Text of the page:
The Retreat that Never Ends: Who Should Take the Ignatian Exercises?

Certain words in our society connotate an image of a positive experience or quality of service. For example, almost any pre-school that brands itself as Montessori will have a waiting list. The image of Montessori education creates a demand for it.

Similarly, in the Catholic and wider Christian world, the phrase “Ignatian Exercises” connotates an image of an ethereal spiritual experience. Generally, people are unaware of what the Spiritual Exercises are but have heard their praises.

While the Montessori name may attract interest, parents must discern if that approach to learning is a good match to their child’s needs and learning style. They do not enroll their child simply based on its name.

For the Ignatian Spiritual Exercises, the Christian may be desiring of a consoling, peaceful experience or to learn how to pray. While these are good desires, these alone do not indicate the person is a ‘fit’ for the Exercises. The Ignatian Exercises proper (19th and 20th annotations) are intended for the Catholic who desires something more, often unable to identify what that ‘something’ is. They want to grow in their love of our Lord and also of the people He has placed in their lives. But they do not know what that ‘looks like’. They cannot quite place their finger on it, not realizing it is the action of the Holy Spirit inviting them to a deeper relationship with our Triune God.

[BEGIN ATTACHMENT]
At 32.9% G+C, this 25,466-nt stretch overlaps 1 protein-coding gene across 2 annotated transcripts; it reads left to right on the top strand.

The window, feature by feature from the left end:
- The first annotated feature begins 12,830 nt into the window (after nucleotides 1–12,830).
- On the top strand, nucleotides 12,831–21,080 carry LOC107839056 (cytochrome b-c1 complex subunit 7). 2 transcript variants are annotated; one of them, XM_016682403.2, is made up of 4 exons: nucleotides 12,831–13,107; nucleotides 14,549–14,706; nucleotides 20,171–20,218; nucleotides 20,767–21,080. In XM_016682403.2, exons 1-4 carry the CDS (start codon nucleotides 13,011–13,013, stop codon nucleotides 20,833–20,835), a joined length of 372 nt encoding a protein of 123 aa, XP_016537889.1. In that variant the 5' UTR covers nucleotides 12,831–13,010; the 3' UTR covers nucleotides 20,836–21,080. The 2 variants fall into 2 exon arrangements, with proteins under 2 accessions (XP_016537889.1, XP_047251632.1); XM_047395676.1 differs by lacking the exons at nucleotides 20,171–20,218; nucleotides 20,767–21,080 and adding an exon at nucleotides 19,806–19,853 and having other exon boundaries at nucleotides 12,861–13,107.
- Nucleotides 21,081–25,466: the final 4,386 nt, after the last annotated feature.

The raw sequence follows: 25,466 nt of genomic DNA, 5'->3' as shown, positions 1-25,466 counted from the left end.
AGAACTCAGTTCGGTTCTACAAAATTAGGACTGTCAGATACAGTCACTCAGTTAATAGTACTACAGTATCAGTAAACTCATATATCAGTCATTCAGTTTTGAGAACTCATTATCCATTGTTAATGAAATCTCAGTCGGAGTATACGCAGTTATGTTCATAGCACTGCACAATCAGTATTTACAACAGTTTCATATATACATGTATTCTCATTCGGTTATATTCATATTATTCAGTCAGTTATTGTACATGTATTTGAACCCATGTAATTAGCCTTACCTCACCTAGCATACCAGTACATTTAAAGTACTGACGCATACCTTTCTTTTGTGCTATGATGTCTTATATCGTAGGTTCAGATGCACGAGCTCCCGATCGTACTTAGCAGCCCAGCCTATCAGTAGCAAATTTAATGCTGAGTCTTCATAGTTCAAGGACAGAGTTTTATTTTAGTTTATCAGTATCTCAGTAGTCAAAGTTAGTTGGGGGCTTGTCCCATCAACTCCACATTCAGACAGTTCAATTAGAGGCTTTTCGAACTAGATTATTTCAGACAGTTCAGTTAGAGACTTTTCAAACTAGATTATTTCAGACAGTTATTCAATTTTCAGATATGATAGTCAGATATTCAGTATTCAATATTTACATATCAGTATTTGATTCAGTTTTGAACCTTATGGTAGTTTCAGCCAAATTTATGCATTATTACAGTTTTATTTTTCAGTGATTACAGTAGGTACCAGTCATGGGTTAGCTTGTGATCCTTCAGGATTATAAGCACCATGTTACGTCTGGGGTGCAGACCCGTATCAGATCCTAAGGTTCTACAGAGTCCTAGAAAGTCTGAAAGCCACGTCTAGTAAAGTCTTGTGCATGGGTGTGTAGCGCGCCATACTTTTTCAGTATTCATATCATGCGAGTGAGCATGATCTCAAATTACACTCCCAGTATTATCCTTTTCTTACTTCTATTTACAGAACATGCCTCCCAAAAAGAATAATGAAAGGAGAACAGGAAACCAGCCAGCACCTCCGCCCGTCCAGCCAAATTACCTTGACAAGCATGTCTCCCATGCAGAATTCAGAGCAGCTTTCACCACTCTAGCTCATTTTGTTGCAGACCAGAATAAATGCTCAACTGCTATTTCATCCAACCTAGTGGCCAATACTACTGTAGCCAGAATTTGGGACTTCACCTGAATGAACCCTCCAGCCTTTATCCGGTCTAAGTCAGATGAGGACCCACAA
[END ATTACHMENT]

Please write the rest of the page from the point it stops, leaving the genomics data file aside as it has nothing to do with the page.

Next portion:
That ‘something’ which is so difficult to articulate is transformation.

That ‘something’ which is so difficult to articulate is transformation.

The Ignatian Exercises bring “a gradual unfolding of truth and order” (p. 5) to the soul. Through his own many mystical experiences with all three persons of the Trinity, Ignatius was taught of a “continual dynamic presence of God in all things…by His power, essence and presence” (p. 4). The ordering of our soul to God in love then brings us into harmony with all of creation. To benefit, then, the retreatant should already have some ‘space” in their heart for the Lord to work.

The Exercises have a precise order to be followed that permits this unfolding. This order mirrors the stages of spiritual growth taught by the saints since the earliest centuries of the Church. However, because the Holy Spirit is to be in control, the Director follows His inspirations in determining the Gospel meditations to select. Listening to the work of the Spirit in the retreatant, the Director also suggests repetition and points of focus that enable them to remain in the Spirit’s embrace. The retreatant’s contribution is in the composition of their prayer: time of day, place of prayer and prayer environment, mentally composing the Gospel passage to be prayed, and then surrendering into silence with the Lord.